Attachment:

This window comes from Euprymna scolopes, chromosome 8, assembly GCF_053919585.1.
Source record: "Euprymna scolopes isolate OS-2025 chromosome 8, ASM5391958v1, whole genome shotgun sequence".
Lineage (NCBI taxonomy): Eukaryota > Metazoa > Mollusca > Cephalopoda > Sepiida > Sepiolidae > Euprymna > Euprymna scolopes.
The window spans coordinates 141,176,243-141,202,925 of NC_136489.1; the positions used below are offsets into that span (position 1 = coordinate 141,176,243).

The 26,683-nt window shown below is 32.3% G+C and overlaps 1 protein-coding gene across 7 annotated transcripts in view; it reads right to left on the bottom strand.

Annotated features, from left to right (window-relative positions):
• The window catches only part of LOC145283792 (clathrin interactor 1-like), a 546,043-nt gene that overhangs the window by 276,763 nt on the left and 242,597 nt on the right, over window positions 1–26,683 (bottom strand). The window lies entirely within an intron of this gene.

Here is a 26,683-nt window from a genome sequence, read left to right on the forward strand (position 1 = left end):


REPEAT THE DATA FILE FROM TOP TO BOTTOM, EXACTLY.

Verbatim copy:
This window comes from Euprymna scolopes, chromosome 8, assembly GCF_053919585.1.
Source record: "Euprymna scolopes isolate OS-2025 chromosome 8, ASM5391958v1, whole genome shotgun sequence".
Lineage (NCBI taxonomy): Eukaryota > Metazoa > Mollusca > Cephalopoda > Sepiida > Sepiolidae > Euprymna > Euprymna scolopes.
The window spans coordinates 141,176,243-141,202,925 of NC_136489.1; the positions used below are offsets into that span (position 1 = coordinate 141,176,243).

The 26,683-nt window shown below is 32.3% G+C and overlaps 1 protein-coding gene across 7 annotated transcripts in view; it reads right to left on the bottom strand.

Annotated features, from left to right (window-relative positions):
• The window catches only part of LOC145283792 (clathrin interactor 1-like), a 546,043-nt gene that overhangs the window by 276,763 nt on the left and 242,597 nt on the right, over window positions 1–26,683 (bottom strand). The window lies entirely within an intron of this gene.

Here is a 26,683-nt window from a genome sequence, read left to right on the forward strand (position 1 = left end):